If I'm on my own, I like nothing better than toast and jam and tea. Seriously. It's the best.
HANK PHILLIPPI RYAN: Well, I could go both ways..and in the middle, too. I'd
thrilled with the above-stated picnics..as long as we don't have to sit on the
ground. when we were in Italy, we had a picnic (on a table) under the cypress
trees--it was prosecco, peaches, pecorino cheese, some kind of lovely crackers,
prosciutto and olives. I ASK you!
And that night, at a restaurant, we had something which I can't remember
what they called, but it was slices of grilled sirloin, with shaved parmesan,
and you ordered it by weight. There were also fabulous fresh tomatoes, and the
house wine, which was as good as anything I have ever had.
I have also eaten in THE MOST expensive restaurants you can imagine, (in
Florence and Paris and New York) and I have to say, I, um, never thought it was
worth it. A fabulous and memorable events, but...unnecessary.
JULIA SPENCER-FLEMING: I love eating in a restaurant helmed by a chef who does magical and creative things with food, but my favorite meals are simple home cooking. Juicy, crusted meatloaf with rough mashed potatoes and salad. Tomato-and-Miracle-Whip sandwiches (heaven!) and of course, I've told you all about my passionate affair with German food before. http://www.jungleredwriters.com/2013/02/trost-essen-fur-sie.html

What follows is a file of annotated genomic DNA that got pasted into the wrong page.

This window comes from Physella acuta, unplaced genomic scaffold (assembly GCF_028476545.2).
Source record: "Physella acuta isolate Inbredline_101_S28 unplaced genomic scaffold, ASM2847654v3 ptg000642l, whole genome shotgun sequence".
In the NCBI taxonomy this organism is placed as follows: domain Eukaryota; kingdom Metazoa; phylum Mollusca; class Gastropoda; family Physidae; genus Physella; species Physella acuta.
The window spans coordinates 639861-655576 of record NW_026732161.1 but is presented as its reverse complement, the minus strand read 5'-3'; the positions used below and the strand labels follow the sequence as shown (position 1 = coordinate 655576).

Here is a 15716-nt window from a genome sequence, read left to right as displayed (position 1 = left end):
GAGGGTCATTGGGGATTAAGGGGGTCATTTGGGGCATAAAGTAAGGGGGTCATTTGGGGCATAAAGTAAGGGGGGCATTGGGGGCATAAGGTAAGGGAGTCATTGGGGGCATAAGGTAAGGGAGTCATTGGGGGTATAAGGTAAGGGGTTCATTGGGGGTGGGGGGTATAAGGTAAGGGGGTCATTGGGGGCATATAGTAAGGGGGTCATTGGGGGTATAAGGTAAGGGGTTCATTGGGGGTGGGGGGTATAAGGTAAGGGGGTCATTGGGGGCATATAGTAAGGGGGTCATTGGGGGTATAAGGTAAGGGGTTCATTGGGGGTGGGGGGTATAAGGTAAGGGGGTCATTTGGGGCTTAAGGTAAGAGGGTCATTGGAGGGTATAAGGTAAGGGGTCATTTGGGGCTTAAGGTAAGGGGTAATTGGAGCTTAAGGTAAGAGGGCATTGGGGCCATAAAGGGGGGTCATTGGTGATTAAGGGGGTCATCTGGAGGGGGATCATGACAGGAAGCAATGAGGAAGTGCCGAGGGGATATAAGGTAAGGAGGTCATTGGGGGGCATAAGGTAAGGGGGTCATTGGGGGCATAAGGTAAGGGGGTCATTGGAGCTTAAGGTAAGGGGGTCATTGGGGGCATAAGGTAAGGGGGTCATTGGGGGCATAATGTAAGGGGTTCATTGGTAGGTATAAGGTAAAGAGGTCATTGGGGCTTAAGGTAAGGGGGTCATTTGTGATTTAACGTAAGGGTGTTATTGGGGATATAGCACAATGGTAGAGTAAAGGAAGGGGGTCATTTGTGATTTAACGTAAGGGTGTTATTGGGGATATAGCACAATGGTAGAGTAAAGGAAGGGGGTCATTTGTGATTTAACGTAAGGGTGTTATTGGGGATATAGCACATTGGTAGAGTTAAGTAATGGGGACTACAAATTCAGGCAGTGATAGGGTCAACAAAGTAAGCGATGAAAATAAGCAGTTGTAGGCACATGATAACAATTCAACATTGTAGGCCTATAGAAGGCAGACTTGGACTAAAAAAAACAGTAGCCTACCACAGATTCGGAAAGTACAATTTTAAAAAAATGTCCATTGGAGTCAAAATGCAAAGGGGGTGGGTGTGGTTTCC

Another type of dream meal depends on the location. I can think of nothing better than fish and chips outdoors on a July afternoon at one of Maine's many pier-hugging seafood places. Not the fancy kind, the kind where you sit at picnic tables and use paper napkins from the dispenser. The haddock is fresh off the boat, the fries are wet with malt vinegar, and the breeze off the Atlantic makes everything taste a hundred times better than it would be indoors in January. (nd it helps to make up for living through January in Maine...)
DEBORAH CROMBIE: I do enjoy the occasional fancy meal (my daughter and I did lunch at Gordon Ramsay Claridge's in London a few years ago, and boy, was that an experience!) but the key word is "occasional." Given a choice, simple simple simple. I'm with Susan on good toast, jam, and tea (tea must be loose leaf, made in a POT, however!). There is nothing like vine-ripe tomatoes, some fresh mozzarella and basil and a little good olive oil. Or oysters and champagne. Good simple soups in the winter. Fresh fruit, good cheeses, charcuterie, a fresh baguette and a bottle of wine--absolute heaven!
I think we should organize a REDS picnic!
RHYS: We Reds are all for the simple life, obviously! Our tastes are so similar, it's no wonder we get along so well! However, instead of toast and jam, could I please substitute a Cornish cream tea with warm scones, clotted cream and jam?
How about you, dear readers? Gourmet restaurant or simple picnic (well, not so simple picnic if it includes pate and shrimp and wine).